On another occasion, I was driving M and a friend to a practice, and they began an animated discussion about school shootings in general and what they would do in the event of a school shooting. It was interesting because it sounded, at first at least, like the general upbeat chit chat about how the test was or who’s been selling Juuls or who likes whom. But what was clear from this conversation? They’d thought about it. A lot. They had each decided on what they thought was their best possible hiding place in the school. For each, it was closets. Naturally, because a shooter’s going to just shoot through any locked classroom doors, but closets were less obvious, more likely to be overlooked, and they wouldn’t necessarily contain students, so maybe the shooter would save the ammo. The girls are taking different classes, so the places they’d scoped out were different. One of them described a closet near some science classrooms, ending with, “. . . and the best is, it locks–” “From the inside?!?” the other one interrupted, excited. They both agreed that that made it an awesome choice. The other favorite spot was a closet near some art rooms. For this one, its best feature is that the closet is really deep, so if you got there first and people packed in after you, the others might shield you. I mean, sucks for them, but still, other people had made it out of situations that way.
Okay, can we pause a minute before we continue? These two excellent students have been spending a not-inconsiderable portion of their brain power on analyzing the potential strategies for responding to an active shooter. Seriously? No wonder these kids are stressed out.
But, moving on. They continued to analyze the best and worst places to be in the event of a shooting, and eventually got to what my daughter, at least, calls “Old Caf.” Yeah, they agreed. If you were in Old Caf, there weren’t good spaces or even good internal walls. If you happened to be in Old Caf when a shooter arrived, you were pretty much going to die. There was a pause. A change of subject.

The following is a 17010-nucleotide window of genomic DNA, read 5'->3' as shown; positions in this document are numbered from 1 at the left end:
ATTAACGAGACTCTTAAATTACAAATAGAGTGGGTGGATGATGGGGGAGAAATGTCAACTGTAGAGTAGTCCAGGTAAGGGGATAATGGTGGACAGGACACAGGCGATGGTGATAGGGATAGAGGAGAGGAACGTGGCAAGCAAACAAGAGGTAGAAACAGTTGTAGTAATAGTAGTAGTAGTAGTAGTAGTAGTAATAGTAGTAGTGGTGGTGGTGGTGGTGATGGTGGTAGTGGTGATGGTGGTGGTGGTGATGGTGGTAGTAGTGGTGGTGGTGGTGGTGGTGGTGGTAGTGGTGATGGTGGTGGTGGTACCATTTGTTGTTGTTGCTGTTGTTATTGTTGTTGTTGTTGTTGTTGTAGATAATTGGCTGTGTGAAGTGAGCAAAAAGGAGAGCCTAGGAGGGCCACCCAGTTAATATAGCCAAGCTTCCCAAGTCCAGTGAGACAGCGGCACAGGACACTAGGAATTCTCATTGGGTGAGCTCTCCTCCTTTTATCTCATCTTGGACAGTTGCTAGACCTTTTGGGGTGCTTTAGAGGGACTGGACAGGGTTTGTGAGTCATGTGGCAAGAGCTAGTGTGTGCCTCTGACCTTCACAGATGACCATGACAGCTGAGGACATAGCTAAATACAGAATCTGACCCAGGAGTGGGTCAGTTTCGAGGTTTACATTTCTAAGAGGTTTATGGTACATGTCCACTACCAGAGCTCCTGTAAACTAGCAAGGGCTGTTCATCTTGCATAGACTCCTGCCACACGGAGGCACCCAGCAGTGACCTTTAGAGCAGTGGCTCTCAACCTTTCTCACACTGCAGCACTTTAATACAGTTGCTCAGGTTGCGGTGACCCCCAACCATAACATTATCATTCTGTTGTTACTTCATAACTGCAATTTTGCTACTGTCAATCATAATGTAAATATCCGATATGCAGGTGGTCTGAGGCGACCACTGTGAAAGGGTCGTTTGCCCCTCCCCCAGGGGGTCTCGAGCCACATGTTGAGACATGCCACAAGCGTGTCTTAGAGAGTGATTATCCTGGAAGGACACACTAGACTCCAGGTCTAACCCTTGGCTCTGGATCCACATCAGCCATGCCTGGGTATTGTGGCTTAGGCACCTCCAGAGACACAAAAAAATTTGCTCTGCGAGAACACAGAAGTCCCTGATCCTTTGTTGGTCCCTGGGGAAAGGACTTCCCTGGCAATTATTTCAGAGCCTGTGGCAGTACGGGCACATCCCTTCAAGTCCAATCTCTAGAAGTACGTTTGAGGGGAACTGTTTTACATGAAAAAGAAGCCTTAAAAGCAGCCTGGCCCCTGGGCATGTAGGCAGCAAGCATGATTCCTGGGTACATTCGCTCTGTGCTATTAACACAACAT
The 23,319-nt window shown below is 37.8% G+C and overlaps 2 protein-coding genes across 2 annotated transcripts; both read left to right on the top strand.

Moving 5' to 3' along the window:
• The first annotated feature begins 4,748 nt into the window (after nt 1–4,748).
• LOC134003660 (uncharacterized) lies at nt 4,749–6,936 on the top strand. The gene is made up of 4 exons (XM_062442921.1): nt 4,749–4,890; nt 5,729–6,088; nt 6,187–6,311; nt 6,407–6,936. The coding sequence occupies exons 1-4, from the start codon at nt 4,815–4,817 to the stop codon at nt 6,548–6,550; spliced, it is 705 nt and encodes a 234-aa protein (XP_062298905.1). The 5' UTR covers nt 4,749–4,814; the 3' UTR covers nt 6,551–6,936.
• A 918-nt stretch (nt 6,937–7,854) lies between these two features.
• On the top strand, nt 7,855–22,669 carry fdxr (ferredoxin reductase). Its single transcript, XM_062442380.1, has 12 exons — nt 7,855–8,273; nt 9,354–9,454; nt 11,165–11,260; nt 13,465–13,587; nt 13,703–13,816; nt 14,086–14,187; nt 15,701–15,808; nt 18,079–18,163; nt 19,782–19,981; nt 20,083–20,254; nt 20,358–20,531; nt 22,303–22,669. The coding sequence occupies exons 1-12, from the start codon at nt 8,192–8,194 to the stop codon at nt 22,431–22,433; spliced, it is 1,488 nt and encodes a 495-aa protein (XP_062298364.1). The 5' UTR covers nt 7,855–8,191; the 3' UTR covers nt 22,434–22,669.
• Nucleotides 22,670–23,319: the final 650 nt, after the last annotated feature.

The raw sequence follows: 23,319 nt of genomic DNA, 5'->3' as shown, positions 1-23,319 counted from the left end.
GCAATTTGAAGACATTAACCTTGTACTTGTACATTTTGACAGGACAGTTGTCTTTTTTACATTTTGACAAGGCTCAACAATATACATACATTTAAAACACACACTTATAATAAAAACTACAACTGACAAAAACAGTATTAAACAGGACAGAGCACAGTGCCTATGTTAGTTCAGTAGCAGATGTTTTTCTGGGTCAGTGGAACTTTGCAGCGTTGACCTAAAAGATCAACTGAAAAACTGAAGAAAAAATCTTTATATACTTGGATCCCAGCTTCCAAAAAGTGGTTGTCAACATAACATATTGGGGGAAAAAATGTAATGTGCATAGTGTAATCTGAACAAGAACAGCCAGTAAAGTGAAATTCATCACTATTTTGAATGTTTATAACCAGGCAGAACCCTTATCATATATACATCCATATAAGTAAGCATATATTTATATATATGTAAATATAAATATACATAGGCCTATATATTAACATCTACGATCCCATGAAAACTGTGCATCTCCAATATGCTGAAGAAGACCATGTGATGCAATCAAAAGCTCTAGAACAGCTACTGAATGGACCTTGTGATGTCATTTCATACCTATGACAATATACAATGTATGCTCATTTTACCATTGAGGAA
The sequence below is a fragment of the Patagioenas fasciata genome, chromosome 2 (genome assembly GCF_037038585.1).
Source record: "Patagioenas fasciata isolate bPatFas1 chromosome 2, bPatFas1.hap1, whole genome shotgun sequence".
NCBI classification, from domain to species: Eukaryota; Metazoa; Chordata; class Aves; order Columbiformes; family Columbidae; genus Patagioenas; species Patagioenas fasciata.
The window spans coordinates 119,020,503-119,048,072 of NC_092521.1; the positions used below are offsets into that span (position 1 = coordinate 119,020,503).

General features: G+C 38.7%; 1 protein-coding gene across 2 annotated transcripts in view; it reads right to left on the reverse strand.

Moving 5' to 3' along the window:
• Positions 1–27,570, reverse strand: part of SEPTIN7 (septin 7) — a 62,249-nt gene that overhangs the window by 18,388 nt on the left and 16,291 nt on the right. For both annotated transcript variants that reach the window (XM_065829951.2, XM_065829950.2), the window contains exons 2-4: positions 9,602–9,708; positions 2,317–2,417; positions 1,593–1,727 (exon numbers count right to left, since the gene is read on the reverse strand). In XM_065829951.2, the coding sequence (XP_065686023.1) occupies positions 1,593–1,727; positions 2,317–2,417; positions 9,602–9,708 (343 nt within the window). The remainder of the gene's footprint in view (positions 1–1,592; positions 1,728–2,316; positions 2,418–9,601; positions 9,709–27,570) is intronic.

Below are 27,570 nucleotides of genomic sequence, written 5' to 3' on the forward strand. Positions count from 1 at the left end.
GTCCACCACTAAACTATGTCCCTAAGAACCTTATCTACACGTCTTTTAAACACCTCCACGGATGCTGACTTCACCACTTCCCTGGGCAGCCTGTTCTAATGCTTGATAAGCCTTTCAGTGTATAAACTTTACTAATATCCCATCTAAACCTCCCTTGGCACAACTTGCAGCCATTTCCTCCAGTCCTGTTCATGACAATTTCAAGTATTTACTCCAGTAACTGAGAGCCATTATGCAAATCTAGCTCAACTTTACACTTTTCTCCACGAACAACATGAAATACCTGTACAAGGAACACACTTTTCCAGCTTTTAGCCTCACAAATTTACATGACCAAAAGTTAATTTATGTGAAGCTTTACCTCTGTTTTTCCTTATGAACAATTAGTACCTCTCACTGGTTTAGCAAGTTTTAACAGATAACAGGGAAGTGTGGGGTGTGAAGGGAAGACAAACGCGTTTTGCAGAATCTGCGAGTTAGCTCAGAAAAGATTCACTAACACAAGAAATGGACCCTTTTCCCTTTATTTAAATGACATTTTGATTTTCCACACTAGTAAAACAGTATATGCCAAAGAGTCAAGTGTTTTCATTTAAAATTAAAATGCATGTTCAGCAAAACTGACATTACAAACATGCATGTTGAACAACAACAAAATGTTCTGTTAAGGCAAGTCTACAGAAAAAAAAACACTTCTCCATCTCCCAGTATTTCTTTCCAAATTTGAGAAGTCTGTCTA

Later, I took a picture of this “Old Caf” section of the school.
Incidentally, they’ve been locking the doors that you can see here, as if that will help.#goodeffort
I feel pretty nostalgic about this old cafeteria. Some of the first time I spent in the high school was in the old caf, when I volunteered for a huge garage sale that ourÂ daughters’ nursery school ran every year. It was in old caf that I saw a magnificent homemade dollhouse that later appeared at our house from Santa. In old caf, I found the punch bowl that became a party tradition for the girls. Last fall, Cute W arrived home from picking up M at a dance organized for Nisky Friends, a group that tries to get mainstream students and special needs students to socialize together. He described pulling up to the curb and gazing over at the building, where he was surprised that he could see M so clearly. She was animated, laughing, and dancing like crazy in dress-up clothes, surrounded by a big group of happy kids in a room decorated with twinkling lights, and he had one of those moments of heart-bursting pride, observing our fun, beautiful, and kind daughter from a distance.
For me, that grubby old cafeteria has always been a teensy bit magical, so I hate that it’s been declared a death trap to be avoided, just like I hate how kids spend their school days assessing their best survival strategies.
All of those American children who have been fortunate enough, so far, to have avoided experiencing gun violence first or second hand? That doesn’t mean that they haven’t suffered from this state of affairs. We’ve already failed them.
So, yes, the moms are pissed, and hopefully that will help. But at this point, my bet’s on the kids.
Awesome post, as usual.
I especially agree about how kids are spending time MAKING PLANS for what to do if it happens in their school. Yes, even if it hasn’t happened in their school, they have been deeply changed by this sad state of society.
Thanks, Christine. Yeah, it’s super-depressing to realize how much this is on kids’ minds.
Thank you for posting. I hope we have reached the inflection point, with the kids shaming the country into action.